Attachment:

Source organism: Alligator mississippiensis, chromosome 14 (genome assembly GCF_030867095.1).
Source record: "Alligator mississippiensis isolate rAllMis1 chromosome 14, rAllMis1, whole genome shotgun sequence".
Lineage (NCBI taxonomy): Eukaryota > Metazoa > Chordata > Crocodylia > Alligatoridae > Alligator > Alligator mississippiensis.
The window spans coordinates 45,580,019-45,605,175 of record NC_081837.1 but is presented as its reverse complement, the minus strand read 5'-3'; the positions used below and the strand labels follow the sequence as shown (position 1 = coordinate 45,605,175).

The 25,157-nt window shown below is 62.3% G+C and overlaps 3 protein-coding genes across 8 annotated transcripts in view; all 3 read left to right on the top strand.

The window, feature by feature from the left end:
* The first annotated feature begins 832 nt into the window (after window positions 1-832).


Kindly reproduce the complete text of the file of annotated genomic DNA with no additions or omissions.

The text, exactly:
Source organism: Alligator mississippiensis, chromosome 14 (genome assembly GCF_030867095.1).
Source record: "Alligator mississippiensis isolate rAllMis1 chromosome 14, rAllMis1, whole genome shotgun sequence".
Lineage (NCBI taxonomy): Eukaryota > Metazoa > Chordata > Crocodylia > Alligatoridae > Alligator > Alligator mississippiensis.
The window spans coordinates 45,580,019-45,605,175 of record NC_081837.1 but is presented as its reverse complement, the minus strand read 5'-3'; the positions used below and the strand labels follow the sequence as shown (position 1 = coordinate 45,605,175).

The 25,157-nt window shown below is 62.3% G+C and overlaps 3 protein-coding genes across 8 annotated transcripts in view; all 3 read left to right on the top strand.

The window, feature by feature from the left end:
* The first annotated feature begins 832 nt into the window (after window positions 1-832).